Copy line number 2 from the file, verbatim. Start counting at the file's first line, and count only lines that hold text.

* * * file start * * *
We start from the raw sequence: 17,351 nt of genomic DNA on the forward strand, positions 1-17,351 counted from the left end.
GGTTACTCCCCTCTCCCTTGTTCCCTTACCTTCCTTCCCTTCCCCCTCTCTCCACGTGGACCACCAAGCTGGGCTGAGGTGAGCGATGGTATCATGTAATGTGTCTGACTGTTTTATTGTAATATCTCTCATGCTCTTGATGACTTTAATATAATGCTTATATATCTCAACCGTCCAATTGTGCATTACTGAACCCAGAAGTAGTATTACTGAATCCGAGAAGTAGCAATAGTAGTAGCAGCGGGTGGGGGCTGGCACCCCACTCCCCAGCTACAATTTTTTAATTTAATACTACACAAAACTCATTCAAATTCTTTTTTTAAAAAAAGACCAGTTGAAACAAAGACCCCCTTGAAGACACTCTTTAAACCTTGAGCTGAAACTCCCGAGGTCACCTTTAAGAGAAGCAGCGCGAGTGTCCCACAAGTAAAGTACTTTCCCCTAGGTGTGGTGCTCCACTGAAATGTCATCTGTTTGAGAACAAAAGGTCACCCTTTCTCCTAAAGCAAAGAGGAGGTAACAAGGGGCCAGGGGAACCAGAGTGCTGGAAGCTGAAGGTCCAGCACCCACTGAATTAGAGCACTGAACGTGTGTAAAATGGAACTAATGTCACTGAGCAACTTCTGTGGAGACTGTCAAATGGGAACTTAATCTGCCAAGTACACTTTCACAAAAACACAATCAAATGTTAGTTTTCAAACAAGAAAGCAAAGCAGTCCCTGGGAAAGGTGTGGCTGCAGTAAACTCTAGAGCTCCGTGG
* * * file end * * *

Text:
GGTTACTCCCCTCTCCCTTGTTCCCTTACCTTCCTTCCCTTCCCCCTCTCTCCACGTGGACCACCAAGCTGGGCTGAGGTGAGCGATGGTATCATGTAATGTGTCTGACTGTTTTATTGTAATATCTCTCATGCTCTTGATGACTTTAATATAATGCTTATATATCTCAACCGTCCAATTGTGCATTACTGAACCCAGAAGTAGTATTACTGAATCCGAGAAGTAGCAATAGTAGTAGCAGCGGGTGGGGGCTGGCACCCCACTCCCCAGCTACAATTTTTTAATTTAATACTACACAAAACTCATTCAAATTCTTTTTTTAAAAAAAGACCAGTTGAAACAAAGACCCCCTTGAAGACACTCTTTAAACCTTGAGCTGAAACTCCCGAGGTCACCTTTAAGAGAAGCAGCGCGAGTGTCCCACAAGTAAAGTACTTTCCCCTAGGTGTGGTGCTCCACTGAAATGTCATCTGTTTGAGAACAAAAGGTCACCCTTTCTCCTAAAGCAAAGAGGAGGTAACAAGGGGCCAGGGGAACCAGAGTGCTGGAAGCTGAAGGTCCAGCACCCACTGAATTAGAGCACTGAACGTGTGTAAAATGGAACTAATGTCACTGAGCAACTTCTGTGGAGACTGTCAAATGGGAACTTAATCTGCCAAGTACACTTTCACAAAAACACAATCAAATGTTAGTTTTCAAACAAGAAAGCAAAGCAGTCCCTGGGAAAGGTGTGGCTGCAGTAAACTCTAGAGCTCCGTGG